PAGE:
The outcome of this suit could set a precedent for future design-related laws, although it remains to be seen whether US laws will shift. Bringing the UK law in line with the rest of Europe was partly because of Brexit and partly because of the heavy lobbying of Vitra, which claimed to be losing more than a quarter-billion dollars per year to UK-based copies of designs for which they hold exclusive license. The market for these mid-century modern objects is enormous. Experts say that the reproduction black market will continue to grow; otherwise products such as these would be available only to the wealthy. This is ironic, because the Eameses’ goal was to make great design available to the masses.
As an experiment for this article, I bought a promising-looking dining room chair reproduction that the seller assured me was identical to the original, for $97 – a price I could handle. It looked like the original I had seen in the licensed shop, retailing for more than $435. It felt the same, too, when I sat in it. Extremely comfortable, supporting the lower back when sitting upright, giving just the right amount when leaning back. The legs were less elegant and elongated than the originals, and the bolts affixing them to the base were white, rather than black, the L-shaped brackets flat, not grooved. Regular use over time is the only way to determine whether this reproduction is “built to last.”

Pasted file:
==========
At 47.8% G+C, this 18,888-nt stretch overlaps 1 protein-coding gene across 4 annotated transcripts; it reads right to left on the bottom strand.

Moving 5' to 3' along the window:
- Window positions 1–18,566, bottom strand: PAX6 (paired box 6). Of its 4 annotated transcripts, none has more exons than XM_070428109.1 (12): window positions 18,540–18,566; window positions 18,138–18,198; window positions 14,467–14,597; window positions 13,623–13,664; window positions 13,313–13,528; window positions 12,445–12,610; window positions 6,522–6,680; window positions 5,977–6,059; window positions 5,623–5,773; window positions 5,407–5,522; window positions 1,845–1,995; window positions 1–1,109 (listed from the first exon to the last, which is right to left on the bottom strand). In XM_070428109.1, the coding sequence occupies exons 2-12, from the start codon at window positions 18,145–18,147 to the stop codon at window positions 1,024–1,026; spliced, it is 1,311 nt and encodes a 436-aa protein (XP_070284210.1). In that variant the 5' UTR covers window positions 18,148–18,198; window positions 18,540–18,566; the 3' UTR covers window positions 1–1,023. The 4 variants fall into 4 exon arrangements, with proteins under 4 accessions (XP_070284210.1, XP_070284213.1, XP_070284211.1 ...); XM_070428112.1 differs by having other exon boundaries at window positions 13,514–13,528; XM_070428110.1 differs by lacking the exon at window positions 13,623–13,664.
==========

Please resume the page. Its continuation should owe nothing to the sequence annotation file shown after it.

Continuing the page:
Danish furniture company Fritz Hansen publicly condemned McDonald’s for using reproductions of Arne Jacobsen furniture, alongside originals, in its new restaurants. Hansen ceased supplying McDonald’s, despite the reported $2 million it earned from the sale of 2,500 chairs, stating that it “could not cooperate with a group that accepted piracy and set aside intellectual property rights.” Although its purchases were legal, McDonald’s said it wished to avoid bad publicity and is sticking to originals. At a recent visit to a newly opened McDonald’s, I noted that the chairs were Eames DSW Eiffels. While my daughters enjoyed a Happy Meal, I surreptitiously flipped over a chair. Grooved brackets, black bolts. An original.